Gemini is a US-based, multinational cryptocurrency exchange popular among professional traders and beginners alike. However, with the competition between exchanges now stronger than ever, can the United States’ first fully regulated Bitcoin exchange keep up?
In our honest Gemini review, we will be scrutinizing its relevance, features, safety, and reputation. We will dig down to the roots of the company, looking at the driving force behind its creation before summarizing who Gemini serves best in today’s market.
What is Gemini?
Announced in 2013, Gemini was dubbed the ‘next-generation Bitcoin exchange’ by its co-founders Cameron and Tyler Winklevoss. Initially, Gemini claimed to be the first exchange in the world that would facilitate Bitcoin trading as an Exchange Traded Fund (ETF), however, this has yet to be proven.
Currently, the Gemini founders are striving to increase data confidentiality for its users by becoming the world’s first SOC-2 compliant crypto exchange and custodian.
At its core, Gemini is a Math-based Asset Service that was initially designed to allow individual and institutional investors to trade with Bitcoin, just like regular stocks. Since then, they have added other cryptocurrency pairs to the platform, allowing them to be traded against each other and the US dollar (USD).
Gemini is regulated by the New York State Department of Financial Services under the name of its parent company, Gemini Trust Company, LLC. The decision to form the trust was a conscious decision made by the founders in an effort to bolster the mass adoption of Bitcoin.
“The trust brings bitcoin to Main Street and mainstream investors to bitcoin, It eliminates the friction of buying and reduces the risks associated with storing bitcoin while offering similar investment attributes to direct ownership.” — Said Tyler Winklevoss in an interview with the New York Times.
With a headquarters based in New York, Gemini is a multinational company that has expanded its business beyond the US, now operating in Canada, the UK, South Korea, and Puerto Rico.
|Number of Assets||<10|
|Areas of Operation||Canada, Hong Kong, Singapore, South Korea,
The United Kingdom, The United States (exc. Hawaii).
Gemini Trading Features
When it comes to its trading features, Gemini can be considered a relatively lightweight cryptocurrency exchange. It features many of the basic order types and options but lacks the advanced trading tools and graphing features offered on other modern cryptocurrency trading platforms.
Trading on the platform is simple, as far as cryptocurrency exchanges go, with the trading options separated into ‘buy’ and ‘sell’ categories, unlike most exchanges that offer both of these order types within the same page. Although this is much more intuitive for new users, it can bottleneck fast-paced traders who will be required to open two separate tabs to buy and sell quickly.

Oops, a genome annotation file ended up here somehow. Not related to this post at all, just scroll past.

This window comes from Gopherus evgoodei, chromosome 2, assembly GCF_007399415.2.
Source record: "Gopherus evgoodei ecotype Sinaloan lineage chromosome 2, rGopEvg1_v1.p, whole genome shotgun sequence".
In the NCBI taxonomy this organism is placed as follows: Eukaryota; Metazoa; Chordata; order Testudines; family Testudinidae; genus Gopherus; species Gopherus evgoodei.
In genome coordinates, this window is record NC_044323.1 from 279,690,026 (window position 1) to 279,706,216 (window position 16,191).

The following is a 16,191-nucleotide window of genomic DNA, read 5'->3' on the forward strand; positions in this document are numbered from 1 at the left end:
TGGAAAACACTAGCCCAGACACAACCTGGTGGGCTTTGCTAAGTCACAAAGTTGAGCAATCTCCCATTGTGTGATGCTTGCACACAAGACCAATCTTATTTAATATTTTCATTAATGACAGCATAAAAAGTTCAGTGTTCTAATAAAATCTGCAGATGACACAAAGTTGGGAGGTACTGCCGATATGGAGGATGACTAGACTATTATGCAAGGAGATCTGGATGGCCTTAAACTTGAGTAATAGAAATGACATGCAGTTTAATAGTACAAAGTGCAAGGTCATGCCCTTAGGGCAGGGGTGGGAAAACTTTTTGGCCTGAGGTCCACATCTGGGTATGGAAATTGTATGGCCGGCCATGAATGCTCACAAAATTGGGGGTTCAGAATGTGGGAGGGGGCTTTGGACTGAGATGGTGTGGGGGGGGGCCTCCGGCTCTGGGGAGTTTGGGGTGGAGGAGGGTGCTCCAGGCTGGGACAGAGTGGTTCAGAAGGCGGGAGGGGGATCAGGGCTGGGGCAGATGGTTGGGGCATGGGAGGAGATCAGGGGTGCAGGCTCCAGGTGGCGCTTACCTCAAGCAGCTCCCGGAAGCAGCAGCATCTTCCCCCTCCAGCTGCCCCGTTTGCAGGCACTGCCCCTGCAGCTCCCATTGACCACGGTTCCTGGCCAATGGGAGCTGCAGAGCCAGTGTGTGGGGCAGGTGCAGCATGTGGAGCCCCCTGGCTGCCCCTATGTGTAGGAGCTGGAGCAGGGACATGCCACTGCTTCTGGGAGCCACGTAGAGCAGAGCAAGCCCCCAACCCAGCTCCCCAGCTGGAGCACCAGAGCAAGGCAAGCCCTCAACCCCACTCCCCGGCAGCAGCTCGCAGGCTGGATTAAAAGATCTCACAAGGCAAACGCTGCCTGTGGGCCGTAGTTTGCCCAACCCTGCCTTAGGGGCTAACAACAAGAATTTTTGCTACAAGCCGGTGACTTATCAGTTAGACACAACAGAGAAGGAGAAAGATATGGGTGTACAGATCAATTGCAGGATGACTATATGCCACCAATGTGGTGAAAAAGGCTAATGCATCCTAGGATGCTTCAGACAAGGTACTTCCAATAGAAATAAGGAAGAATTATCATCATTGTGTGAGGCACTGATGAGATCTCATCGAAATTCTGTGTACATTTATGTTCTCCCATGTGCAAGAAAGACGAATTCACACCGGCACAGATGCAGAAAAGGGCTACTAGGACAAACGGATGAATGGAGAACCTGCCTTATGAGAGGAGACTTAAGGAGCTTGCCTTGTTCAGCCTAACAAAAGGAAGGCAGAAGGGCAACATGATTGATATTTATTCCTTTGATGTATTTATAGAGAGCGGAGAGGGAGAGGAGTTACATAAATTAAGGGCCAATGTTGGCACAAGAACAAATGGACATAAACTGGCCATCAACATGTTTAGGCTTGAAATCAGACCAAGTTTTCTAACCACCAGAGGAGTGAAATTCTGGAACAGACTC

Currently, six different order types can be placed on the platform, these are:
- Limit: Immediate-or-Cancel (IOC)
- Limit: Maker-or-Cancel* (MOC)
- Limit: Auction-Only Limit (AO)
- Limit: Indication of Interest (IOI)
If you are looking for advanced technical analysis and graphing tools, Gemini is likely not the exchange for you, as it lacks these features entirely. However, Gemini does provide a sandbox site allowing you to test the exchange functionality without risking any money since the sandbox site operates in parallel to the main one, you will need to register here separately.
In an effort to boost liquidity and price discovery in the market, Gemini conducts a daily auction for certain pairs of cryptocurrencies. To collar the prices at the auction, the platform makes use of the Winklevoss Blended Indices for Bitcoin and Ether—the WBBI and WBEI. These are calculated from the midpoint of the continuous order book of their respective cryptocurrency pairs. This feature is not provided on any other exchange.
Being one of the newer entries to the market, Gemini has had time to find out what works, and what does not when it comes to which fees to charge and when. Because of this, Gemini has a competitive fee schedule, particularly for higher volume traders, but also makes some concessions for light traders when it comes to withdrawal fees.
Gemini separates its trading fees into two models, one for market takers, and one for market makers. Market takers are essentially orders that reduce market liquidity by being filled instantly, while market makers are orders that add liquidity, resting on the order book until it is potentially filled at a later date.